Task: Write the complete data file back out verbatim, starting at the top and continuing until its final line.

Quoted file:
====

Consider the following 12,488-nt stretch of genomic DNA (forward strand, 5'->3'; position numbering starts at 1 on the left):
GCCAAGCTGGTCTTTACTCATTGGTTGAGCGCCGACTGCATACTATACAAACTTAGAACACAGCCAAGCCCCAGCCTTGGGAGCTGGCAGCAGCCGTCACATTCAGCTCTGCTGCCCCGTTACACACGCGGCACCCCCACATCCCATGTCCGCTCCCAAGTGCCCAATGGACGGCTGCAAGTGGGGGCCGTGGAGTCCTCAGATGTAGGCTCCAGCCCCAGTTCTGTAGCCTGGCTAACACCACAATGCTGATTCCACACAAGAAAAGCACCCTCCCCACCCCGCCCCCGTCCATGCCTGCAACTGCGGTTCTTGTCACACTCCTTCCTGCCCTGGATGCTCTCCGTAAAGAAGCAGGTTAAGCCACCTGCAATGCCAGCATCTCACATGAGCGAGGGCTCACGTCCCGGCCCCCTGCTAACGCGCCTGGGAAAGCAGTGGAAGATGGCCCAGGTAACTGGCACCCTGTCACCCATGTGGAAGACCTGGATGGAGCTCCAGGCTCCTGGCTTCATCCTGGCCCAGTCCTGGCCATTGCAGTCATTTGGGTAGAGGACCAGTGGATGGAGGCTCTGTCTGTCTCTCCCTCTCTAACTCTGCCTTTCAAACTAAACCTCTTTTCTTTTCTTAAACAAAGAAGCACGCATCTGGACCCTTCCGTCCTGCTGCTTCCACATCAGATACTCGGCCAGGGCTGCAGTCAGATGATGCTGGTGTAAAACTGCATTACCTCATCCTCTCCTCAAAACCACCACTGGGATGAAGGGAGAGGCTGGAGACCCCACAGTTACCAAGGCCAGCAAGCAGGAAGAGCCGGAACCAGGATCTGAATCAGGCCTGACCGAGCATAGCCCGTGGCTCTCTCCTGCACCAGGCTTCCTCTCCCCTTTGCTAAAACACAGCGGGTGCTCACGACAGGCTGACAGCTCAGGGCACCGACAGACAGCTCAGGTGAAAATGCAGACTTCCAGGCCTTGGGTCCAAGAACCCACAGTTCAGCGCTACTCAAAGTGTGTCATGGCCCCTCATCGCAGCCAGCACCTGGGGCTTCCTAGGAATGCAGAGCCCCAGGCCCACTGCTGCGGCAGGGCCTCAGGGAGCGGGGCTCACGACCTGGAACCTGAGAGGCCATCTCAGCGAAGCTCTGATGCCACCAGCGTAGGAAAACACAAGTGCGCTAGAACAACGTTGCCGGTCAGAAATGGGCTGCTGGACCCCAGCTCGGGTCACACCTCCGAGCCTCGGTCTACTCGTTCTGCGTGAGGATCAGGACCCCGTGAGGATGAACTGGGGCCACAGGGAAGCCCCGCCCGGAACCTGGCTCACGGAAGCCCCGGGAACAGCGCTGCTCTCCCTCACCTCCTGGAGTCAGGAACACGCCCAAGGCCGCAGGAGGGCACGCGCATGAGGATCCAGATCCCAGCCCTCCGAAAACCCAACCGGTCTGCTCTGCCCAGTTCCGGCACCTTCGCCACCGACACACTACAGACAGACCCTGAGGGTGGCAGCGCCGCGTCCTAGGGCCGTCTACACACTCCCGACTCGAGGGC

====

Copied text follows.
Consider the following 12,488-nt stretch of genomic DNA (forward strand, 5'->3'; position numbering starts at 1 on the left):
GCCAAGCTGGTCTTTACTCATTGGTTGAGCGCCGACTGCATACTATACAAACTTAGAACACAGCCAAGCCCCAGCCTTGGGAGCTGGCAGCAGCCGTCACATTCAGCTCTGCTGCCCCGTTACACACGCGGCACCCCCACATCCCATGTCCGCTCCCAAGTGCCCAATGGACGGCTGCAAGTGGGGGCCGTGGAGTCCTCAGATGTAGGCTCCAGCCCCAGTTCTGTAGCCTGGCTAACACCACAATGCTGATTCCACACAAGAAAAGCACCCTCCCCACCCCGCCCCCGTCCATGCCTGCAACTGCGGTTCTTGTCACACTCCTTCCTGCCCTGGATGCTCTCCGTAAAGAAGCAGGTTAAGCCACCTGCAATGCCAGCATCTCACATGAGCGAGGGCTCACGTCCCGGCCCCCTGCTAACGCGCCTGGGAAAGCAGTGGAAGATGGCCCAGGTAACTGGCACCCTGTCACCCATGTGGAAGACCTGGATGGAGCTCCAGGCTCCTGGCTTCATCCTGGCCCAGTCCTGGCCATTGCAGTCATTTGGGTAGAGGACCAGTGGATGGAGGCTCTGTCTGTCTCTCCCTCTCTAACTCTGCCTTTCAAACTAAACCTCTTTTCTTTTCTTAAACAAAGAAGCACGCATCTGGACCCTTCCGTCCTGCTGCTTCCACATCAGATACTCGGCCAGGGCTGCAGTCAGATGATGCTGGTGTAAAACTGCATTACCTCATCCTCTCCTCAAAACCACCACTGGGATGAAGGGAGAGGCTGGAGACCCCACAGTTACCAAGGCCAGCAAGCAGGAAGAGCCGGAACCAGGATCTGAATCAGGCCTGACCGAGCATAGCCCGTGGCTCTCTCCTGCACCAGGCTTCCTCTCCCCTTTGCTAAAACACAGCGGGTGCTCACGACAGGCTGACAGCTCAGGGCACCGACAGACAGCTCAGGTGAAAATGCAGACTTCCAGGCCTTGGGTCCAAGAACCCACAGTTCAGCGCTACTCAAAGTGTGTCATGGCCCCTCATCGCAGCCAGCACCTGGGGCTTCCTAGGAATGCAGAGCCCCAGGCCCACTGCTGCGGCAGGGCCTCAGGGAGCGGGGCTCACGACCTGGAACCTGAGAGGCCATCTCAGCGAAGCTCTGATGCCACCAGCGTAGGAAAACACAAGTGCGCTAGAACAACGTTGCCGGTCAGAAATGGGCTGCTGGACCCCAGCTCGGGTCACACCTCCGAGCCTCGGTCTACTCGTTCTGCGTGAGGATCAGGACCCCGTGAGGATGAACTGGGGCCACAGGGAAGCCCCGCCCGGAACCTGGCTCACGGAAGCCCCGGGAACAGCGCTGCTCTCCCTCACCTCCTGGAGTCAGGAACACGCCCAAGGCCGCAGGAGGGCACGCGCATGAGGATCCAGATCCCAGCCCTCCGAAAACCCAACCGGTCTGCTCTGCCCAGTTCCGGCACCTTCGCCACCGACACACTACAGACAGACCCTGAGGGTGGCAGCGCCGCGTCCTAGGGCCGTCTACACACTCCCGACTCGAGGGC